Peritoneal dialysis


Peritoneal dialysis is a form of renal replacement therapy where the filtration occurs within the patient's abdomen. Dialysis solution is injected into the abdominal cavity through a permanent catheter. The high dextrose concentration of the solution draws waste products from the blood into the abdominal cavity across the peritoneum. After several hours of dwell time, the dialysis solution is then drained, removing the waste products from the body, and exchanged for new dialysis solution. There are two types of peritoneal dialysis:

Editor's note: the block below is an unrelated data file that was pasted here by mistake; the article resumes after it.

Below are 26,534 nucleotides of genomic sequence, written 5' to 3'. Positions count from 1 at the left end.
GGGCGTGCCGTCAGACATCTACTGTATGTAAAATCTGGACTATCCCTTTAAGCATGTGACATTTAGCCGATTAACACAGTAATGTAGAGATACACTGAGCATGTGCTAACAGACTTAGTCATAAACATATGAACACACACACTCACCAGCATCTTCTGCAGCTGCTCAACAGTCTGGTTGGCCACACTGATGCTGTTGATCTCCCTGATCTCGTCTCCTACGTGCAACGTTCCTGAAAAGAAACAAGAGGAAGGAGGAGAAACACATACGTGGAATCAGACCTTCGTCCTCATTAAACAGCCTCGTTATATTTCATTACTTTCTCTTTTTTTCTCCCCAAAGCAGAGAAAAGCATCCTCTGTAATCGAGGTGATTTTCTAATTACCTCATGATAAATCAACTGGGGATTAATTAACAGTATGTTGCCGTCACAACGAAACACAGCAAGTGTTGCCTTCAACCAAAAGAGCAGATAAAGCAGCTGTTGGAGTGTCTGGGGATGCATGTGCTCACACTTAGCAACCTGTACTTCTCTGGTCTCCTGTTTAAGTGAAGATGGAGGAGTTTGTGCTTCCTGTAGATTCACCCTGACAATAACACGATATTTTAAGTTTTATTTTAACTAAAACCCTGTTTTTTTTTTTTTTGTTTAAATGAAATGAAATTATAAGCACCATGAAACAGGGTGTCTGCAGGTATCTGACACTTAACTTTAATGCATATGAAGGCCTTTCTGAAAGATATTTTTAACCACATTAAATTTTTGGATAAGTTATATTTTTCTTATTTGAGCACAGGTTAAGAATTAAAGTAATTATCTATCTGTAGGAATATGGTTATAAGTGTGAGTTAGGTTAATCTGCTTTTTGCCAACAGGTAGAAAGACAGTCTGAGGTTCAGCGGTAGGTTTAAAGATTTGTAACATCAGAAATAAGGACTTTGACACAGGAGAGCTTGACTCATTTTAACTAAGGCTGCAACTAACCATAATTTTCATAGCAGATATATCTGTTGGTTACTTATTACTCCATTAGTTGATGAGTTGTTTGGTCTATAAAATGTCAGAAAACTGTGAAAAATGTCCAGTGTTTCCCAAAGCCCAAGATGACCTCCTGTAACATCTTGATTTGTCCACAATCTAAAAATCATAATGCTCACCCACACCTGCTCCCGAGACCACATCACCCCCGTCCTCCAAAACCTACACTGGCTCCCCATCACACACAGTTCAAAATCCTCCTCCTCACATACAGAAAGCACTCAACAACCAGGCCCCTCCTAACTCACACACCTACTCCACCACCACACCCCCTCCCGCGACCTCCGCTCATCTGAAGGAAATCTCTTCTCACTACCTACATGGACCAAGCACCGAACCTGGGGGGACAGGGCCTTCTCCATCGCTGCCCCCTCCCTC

• Continuous ambulatory peritoneal dialysis (CAPD) - as described above, with each exchange lasting 30-40 minutes and each dwell time lasting 4-8 hours. The patient may go about their normal activities with the dialysis solution inside their abdomen
  • Automated peritoneal dialysis (APD) - a dialysis machine fills and drains the abdomen while the patient is sleeping, performing 3-5 exchanges over 8-10 hours each night


  • peritonitis: coagulase-negative staphylococci such as Staphylococcus epidermidis is the most common cause. Staphylococcus aureus is another common cause
  • sclerosing peritonitis